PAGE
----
- To allow to slip away or escape; suffer to be lost.
- Synonyms Rent, Lease, etc. See hire.
- To permit or allow something to be done, occur, etc.: in certain colloquial phrases. See below.
- To be rented or leased: as, this house lets for so much a year.
- To pretend; feign; affect: as, let on that you did not hear.
- To strike out.
- To be dismissed or concluded: as, school lets out at three.
- Also used imperatively.
- To delay; retard; hinder; prevent; stop.
- To delay; hesitate; waver; be slow.
- To forbear; cease; leave off.
- To be a hindrance; stand in the way.
- In cricket, to miss a chance of catching (a hatsman) out.
- n. A letting for hire or rent.
- n. A retarding; hindrance; obstacle; impediment; delay: now currently used only in the tautological phrase “without let or hindrance.”
- n. A diminutive suffix, as in bracelet, hamlet, rivulet, etc., and other words from or based upon the French.
- n. In lawn-tennis, hand-tennis, and other games played with a net, a service-ball which strikes the top of the net and then goes into the proper court; also, any unforeseen or accidental hindrance of a like nature which the umpire may on appeal so designate.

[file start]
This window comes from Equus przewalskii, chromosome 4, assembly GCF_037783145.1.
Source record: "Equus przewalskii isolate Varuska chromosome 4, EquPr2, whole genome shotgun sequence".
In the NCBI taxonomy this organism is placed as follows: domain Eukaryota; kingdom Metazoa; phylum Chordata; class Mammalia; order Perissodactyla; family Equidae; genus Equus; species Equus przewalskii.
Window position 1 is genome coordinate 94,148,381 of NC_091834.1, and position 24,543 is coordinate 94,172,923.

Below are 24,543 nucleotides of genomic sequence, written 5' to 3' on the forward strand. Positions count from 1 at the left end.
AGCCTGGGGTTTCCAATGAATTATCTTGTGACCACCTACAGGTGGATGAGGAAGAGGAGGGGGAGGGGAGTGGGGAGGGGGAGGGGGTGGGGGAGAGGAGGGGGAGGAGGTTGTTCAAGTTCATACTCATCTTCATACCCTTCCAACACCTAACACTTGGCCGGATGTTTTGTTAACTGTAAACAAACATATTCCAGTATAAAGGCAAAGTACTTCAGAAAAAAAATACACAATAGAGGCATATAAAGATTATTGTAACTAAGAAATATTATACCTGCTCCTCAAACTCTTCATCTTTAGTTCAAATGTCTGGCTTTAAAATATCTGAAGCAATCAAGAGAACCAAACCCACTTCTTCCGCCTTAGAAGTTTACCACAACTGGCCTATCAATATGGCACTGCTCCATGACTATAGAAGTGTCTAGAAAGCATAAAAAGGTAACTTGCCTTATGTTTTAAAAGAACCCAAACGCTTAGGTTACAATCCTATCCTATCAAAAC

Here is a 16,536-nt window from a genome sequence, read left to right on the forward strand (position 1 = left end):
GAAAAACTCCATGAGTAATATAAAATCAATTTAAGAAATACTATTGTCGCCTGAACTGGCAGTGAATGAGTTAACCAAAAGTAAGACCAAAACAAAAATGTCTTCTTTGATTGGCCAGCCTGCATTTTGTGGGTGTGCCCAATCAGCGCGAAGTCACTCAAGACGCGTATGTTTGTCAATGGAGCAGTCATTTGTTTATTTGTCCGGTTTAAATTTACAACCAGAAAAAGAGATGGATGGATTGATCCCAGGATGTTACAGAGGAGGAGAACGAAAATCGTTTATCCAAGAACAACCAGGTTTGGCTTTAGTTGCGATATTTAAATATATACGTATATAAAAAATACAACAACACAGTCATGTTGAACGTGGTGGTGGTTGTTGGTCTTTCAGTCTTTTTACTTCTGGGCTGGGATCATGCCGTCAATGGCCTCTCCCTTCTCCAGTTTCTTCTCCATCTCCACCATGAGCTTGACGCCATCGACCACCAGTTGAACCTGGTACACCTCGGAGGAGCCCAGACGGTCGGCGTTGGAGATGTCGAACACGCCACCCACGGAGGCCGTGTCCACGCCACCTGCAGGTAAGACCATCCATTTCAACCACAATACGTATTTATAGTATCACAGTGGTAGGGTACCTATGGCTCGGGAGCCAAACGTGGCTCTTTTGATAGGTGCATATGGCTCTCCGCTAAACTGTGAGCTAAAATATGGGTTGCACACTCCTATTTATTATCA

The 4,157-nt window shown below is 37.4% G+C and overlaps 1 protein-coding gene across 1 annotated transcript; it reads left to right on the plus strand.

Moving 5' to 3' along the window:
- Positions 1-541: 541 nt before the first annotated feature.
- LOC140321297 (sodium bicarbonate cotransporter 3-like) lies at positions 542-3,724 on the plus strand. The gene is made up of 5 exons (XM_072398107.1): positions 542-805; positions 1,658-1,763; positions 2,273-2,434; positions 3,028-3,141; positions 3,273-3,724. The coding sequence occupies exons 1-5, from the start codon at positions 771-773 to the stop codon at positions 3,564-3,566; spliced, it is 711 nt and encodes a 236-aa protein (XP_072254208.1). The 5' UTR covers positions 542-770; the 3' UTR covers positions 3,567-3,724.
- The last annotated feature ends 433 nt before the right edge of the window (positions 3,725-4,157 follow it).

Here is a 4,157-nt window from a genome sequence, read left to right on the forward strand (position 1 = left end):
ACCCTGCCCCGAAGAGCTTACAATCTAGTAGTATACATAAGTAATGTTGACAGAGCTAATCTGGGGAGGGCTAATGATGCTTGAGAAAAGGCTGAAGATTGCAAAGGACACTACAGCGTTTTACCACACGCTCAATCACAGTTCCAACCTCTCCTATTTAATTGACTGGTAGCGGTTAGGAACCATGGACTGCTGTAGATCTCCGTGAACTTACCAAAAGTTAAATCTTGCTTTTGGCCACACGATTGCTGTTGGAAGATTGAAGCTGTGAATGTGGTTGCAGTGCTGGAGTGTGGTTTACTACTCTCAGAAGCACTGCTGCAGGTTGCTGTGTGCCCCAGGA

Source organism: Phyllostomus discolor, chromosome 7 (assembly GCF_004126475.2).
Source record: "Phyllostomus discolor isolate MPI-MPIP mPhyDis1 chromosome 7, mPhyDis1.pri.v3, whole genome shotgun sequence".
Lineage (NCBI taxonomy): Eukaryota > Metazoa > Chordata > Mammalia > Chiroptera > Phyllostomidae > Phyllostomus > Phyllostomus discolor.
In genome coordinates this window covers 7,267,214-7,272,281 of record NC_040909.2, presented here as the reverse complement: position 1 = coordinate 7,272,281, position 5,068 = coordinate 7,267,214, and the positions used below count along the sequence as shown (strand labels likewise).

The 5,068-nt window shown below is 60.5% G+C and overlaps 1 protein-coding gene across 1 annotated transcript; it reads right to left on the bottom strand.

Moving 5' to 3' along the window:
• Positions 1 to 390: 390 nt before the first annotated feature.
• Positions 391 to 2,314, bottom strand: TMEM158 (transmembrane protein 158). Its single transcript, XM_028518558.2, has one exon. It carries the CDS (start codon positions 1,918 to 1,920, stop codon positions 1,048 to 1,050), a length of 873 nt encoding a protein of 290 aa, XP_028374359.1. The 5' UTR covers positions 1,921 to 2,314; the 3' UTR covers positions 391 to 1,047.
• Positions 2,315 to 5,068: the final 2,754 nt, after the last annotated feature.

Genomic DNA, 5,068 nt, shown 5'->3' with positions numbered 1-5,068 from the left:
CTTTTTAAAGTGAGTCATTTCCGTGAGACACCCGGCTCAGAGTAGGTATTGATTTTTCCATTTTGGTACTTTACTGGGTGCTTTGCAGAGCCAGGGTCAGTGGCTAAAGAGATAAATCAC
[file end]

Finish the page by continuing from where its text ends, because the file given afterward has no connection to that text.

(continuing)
- n. Abbreviations of Lettish.
from WordNet 3.0 Copyright 2006 by Princeton University. All rights reserved.
- v. leave unchanged
- v. make it possible through a specific action or lack of action for something to happen
- v. consent to, give permission
- n. a serve that strikes the net before falling into the receiver's court; the ball must be served again
- v. grant use or occupation of under a term of contract
- n. a brutal terrorist group active in Kashmir; fights against India with the goal of restoring Islamic rule of India
- v. actively cause something to happen
- v. cause to move; cause to be in a certain position or condition
You want to let the rich get richer..let them move their factories to Asia.
Why, I believe, if you will let me take Philip Wakem into our confidence, let me tell him all about your wish to buy, and what its for; that my cousins wish to have it, and why they wish to have it, I believe Philip would help to bring it about.
Whatever happens to me let me not be unjust, she said; let me bear my burdens myself, and not shift them upon others!
You let him alone, he shouted to the people, shaking his hat at them; let Professor Riis alone.
Reverse that action, and through the force of our own inhibitory power let a new pain be a reminder to us to _let go, _ instead of to hold on, and by decreasing the strain we decrease the possibility of more pain.
Mickey-boy, 'if the Joy Lady is so anxious to get the baby, and sew its clothes herself, why I'll just let her,' so I did _let_ her, but it took some time to make them, so I had to wait to bring it 'til tonight.
"I want her -- let me go to her -- _let_ me go to her at once, Nell."
Retrenchment is written up as evident as the prophetic words of fire upon the walls of Belshazzar's palace -- _To let -- to let -- to let_.
Stay, let me read my catalogue -- _Suite_, _figure_, _chagrin_, _naiveté_, and _let me die_, for the parenthesis of all.
A side effect of the fix will break any script which does not provide an initial value for a variable in the binding portion of a let, let*, or letrec block.